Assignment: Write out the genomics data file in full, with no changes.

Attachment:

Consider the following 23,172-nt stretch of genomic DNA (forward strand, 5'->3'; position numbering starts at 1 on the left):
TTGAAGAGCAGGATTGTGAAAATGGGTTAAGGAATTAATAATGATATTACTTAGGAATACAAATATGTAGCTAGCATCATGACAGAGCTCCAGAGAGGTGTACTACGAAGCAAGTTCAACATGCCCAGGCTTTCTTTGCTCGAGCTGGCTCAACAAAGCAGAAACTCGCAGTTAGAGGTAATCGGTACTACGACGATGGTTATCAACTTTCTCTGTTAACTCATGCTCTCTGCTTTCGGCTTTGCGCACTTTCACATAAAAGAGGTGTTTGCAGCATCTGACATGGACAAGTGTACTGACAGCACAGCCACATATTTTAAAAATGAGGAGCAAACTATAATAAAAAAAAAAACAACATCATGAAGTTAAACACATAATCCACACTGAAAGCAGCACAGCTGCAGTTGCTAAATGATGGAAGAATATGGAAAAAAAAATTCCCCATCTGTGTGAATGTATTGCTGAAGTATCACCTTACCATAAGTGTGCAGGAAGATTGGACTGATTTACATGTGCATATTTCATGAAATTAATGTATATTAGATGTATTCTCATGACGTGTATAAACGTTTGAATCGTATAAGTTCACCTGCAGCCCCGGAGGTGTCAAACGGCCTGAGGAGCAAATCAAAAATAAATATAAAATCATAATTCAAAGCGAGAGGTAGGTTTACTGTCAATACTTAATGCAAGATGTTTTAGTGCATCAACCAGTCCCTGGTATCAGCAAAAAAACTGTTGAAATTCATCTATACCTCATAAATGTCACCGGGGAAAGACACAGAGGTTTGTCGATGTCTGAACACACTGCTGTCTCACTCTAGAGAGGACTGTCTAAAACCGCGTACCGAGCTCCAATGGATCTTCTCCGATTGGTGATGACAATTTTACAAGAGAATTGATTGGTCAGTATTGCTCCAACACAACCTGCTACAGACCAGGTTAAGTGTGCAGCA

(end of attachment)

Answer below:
Consider the following 23,172-nt stretch of genomic DNA (forward strand, 5'->3'; position numbering starts at 1 on the left):
TTGAAGAGCAGGATTGTGAAAATGGGTTAAGGAATTAATAATGATATTACTTAGGAATACAAATATGTAGCTAGCATCATGACAGAGCTCCAGAGAGGTGTACTACGAAGCAAGTTCAACATGCCCAGGCTTTCTTTGCTCGAGCTGGCTCAACAAAGCAGAAACTCGCAGTTAGAGGTAATCGGTACTACGACGATGGTTATCAACTTTCTCTGTTAACTCATGCTCTCTGCTTTCGGCTTTGCGCACTTTCACATAAAAGAGGTGTTTGCAGCATCTGACATGGACAAGTGTACTGACAGCACAGCCACATATTTTAAAAATGAGGAGCAAACTATAATAAAAAAAAAAACAACATCATGAAGTTAAACACATAATCCACACTGAAAGCAGCACAGCTGCAGTTGCTAAATGATGGAAGAATATGGAAAAAAAAATTCCCCATCTGTGTGAATGTATTGCTGAAGTATCACCTTACCATAAGTGTGCAGGAAGATTGGACTGATTTACATGTGCATATTTCATGAAATTAATGTATATTAGATGTATTCTCATGACGTGTATAAACGTTTGAATCGTATAAGTTCACCTGCAGCCCCGGAGGTGTCAAACGGCCTGAGGAGCAAATCAAAAATAAATATAAAATCATAATTCAAAGCGAGAGGTAGGTTTACTGTCAATACTTAATGCAAGATGTTTTAGTGCATCAACCAGTCCCTGGTATCAGCAAAAAAACTGTTGAAATTCATCTATACCTCATAAATGTCACCGGGGAAAGACACAGAGGTTTGTCGATGTCTGAACACACTGCTGTCTCACTCTAGAGAGGACTGTCTAAAACCGCGTACCGAGCTCCAATGGATCTTCTCCGATTGGTGATGACAATTTTACAAGAGAATTGATTGGTCAGTATTGCTCCAACACAACCTGCTACAGACCAGGTTAAGTGTGCAGCA